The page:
For an athlete that has a training schedule that is tightly packed with so many training sessions, they cannot afford to miss training due to fatigue or being at risk of injury due to overtraining, so when looking to develop the strength and power of an athlete as an S&C coach you choose the “biggest bang for your buck” – minimum dosage for the maximum results – when programming.
While there is evidence suggesting that low load – high reps (30% 1RM) training protocols results in similar strength and muscular adaptation to high load, low reps (80% 1RM) training protocols, the increased amount of peripheral fatigue experienced due to the increased number of repetitions required to achieve the training volume would be detrimental to the athlete being effective in the subsequent training sessions required to complete in the training week due to the increased recovery time needed.
Strength and power athletes require Type II muscle fibre development, and this is achieved using higher training loads and lower reps as this produces greater type II muscle fibre recruitment and muscle cross-sectional area development. Low load training increases the Type I muscle fibre recruitment, which is hard to understand why an athlete would complete this training style given the training requirements necessary to be successful.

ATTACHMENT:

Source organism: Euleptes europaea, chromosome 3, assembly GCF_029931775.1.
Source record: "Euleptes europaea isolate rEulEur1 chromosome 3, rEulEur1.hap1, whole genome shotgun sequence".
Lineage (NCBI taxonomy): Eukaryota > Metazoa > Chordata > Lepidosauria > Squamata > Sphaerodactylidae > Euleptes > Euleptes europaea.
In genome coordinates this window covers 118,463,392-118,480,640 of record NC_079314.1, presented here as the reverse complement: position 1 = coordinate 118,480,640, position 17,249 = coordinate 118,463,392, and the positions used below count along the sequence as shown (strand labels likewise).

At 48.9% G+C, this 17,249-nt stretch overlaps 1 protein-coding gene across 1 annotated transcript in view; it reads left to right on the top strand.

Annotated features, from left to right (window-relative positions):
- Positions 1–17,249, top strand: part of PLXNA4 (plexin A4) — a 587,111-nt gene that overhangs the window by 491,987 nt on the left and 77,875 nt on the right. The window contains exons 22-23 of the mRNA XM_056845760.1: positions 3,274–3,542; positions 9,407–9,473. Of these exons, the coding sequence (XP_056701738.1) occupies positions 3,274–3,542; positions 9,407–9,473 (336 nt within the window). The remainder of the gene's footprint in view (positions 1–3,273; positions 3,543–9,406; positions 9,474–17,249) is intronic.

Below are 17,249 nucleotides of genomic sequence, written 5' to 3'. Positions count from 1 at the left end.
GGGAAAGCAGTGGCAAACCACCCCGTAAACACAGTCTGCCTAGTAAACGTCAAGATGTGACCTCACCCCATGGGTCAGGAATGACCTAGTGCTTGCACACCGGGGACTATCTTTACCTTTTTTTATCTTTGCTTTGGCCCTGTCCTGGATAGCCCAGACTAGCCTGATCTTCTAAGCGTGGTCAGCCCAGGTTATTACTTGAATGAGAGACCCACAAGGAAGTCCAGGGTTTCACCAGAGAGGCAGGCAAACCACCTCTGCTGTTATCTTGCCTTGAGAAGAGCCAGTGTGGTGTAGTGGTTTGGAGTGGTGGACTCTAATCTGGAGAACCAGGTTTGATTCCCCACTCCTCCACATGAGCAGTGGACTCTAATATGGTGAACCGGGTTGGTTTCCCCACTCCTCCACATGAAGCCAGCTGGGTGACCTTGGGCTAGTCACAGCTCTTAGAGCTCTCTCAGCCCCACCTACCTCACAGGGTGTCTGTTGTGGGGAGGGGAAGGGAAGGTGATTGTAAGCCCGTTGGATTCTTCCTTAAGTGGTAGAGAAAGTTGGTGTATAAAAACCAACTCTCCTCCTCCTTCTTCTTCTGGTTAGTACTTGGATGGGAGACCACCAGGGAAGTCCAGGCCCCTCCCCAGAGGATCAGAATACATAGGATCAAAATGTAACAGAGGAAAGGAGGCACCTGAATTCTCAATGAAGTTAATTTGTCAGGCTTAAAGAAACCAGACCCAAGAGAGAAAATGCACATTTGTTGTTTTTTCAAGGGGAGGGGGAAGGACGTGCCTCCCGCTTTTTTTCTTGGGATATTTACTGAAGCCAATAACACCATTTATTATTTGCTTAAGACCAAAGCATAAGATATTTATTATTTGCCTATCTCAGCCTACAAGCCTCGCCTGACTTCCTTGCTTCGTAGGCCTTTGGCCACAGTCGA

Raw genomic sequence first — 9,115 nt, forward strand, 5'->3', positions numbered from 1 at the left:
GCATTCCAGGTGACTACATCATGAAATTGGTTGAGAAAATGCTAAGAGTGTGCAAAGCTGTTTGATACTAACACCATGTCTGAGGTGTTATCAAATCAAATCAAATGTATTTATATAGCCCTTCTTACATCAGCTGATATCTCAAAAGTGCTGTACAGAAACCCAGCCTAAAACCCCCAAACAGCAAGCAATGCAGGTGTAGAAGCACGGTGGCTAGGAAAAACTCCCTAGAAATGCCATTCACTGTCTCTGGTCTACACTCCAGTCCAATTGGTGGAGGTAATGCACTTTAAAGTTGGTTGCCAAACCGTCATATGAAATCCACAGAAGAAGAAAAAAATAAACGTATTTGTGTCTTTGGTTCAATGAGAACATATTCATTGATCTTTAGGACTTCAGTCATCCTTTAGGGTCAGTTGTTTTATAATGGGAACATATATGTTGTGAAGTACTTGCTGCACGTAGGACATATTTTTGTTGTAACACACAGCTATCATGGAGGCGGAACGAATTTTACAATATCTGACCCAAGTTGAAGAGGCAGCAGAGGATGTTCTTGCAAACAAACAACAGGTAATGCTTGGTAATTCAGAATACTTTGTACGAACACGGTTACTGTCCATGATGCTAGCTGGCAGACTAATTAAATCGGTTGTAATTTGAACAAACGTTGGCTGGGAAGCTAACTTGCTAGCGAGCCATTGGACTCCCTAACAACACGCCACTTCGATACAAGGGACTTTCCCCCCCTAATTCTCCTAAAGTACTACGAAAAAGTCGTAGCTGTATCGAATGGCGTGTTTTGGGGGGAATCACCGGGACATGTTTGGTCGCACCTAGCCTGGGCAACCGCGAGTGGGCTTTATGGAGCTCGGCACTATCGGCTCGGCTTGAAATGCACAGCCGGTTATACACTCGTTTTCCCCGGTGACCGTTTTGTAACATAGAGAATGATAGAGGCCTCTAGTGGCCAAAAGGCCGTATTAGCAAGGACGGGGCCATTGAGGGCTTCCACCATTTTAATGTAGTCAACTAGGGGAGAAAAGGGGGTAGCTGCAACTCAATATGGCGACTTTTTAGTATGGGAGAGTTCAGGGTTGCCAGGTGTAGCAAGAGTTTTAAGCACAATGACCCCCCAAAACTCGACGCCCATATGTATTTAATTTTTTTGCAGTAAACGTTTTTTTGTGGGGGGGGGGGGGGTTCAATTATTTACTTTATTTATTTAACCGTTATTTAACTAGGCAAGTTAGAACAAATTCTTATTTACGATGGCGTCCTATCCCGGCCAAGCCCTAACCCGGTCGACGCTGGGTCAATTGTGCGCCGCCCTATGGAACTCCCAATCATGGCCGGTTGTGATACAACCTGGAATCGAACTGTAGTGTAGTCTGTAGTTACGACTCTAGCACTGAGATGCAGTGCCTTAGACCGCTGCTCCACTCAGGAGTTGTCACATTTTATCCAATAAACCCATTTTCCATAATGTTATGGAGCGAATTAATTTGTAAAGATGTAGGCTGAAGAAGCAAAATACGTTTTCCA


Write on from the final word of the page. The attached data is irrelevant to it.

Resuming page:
As a Strength and Conditioning Coach, periodised programming is the best way to ensure the development of an athlete, the inclusion of low training loads, high repetitions would be difficult in pre-season as well as in-season due to the increase in training and performance intensity throughout the playing season, so if it was to be included, it would be best used as a weekly single training session used in conjunction with a single high load, low rep session in the off-season which the athletes are on holidays enabling the athlete to maintain a minimum training load while away from supervised training.
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Mitchell CJ, Churchward-Venne TA, West DW, Burd NA, Breen L, Baker SK & Phillips SM (2012). Resistance exercise load does not determine training-mediated hypertrophic gains in young men. J Appl Physiol 113, 71-77
Murach K. A, Bagley, J.R. Skeletal Muscle Hypertrophy with Concurrent Exercise Training: Contrary Evidence for an Interference Effect. (2016). Sports Medicine, 46(8), 1029–1039
Schoenfeld, B. J. (2010). The mechanisms of muscle hypertrophy and their application to resistance training. J Strength Cond Res, 24(10), 2857-2872. doi:10.1519/JSC.0b013e3181e840f3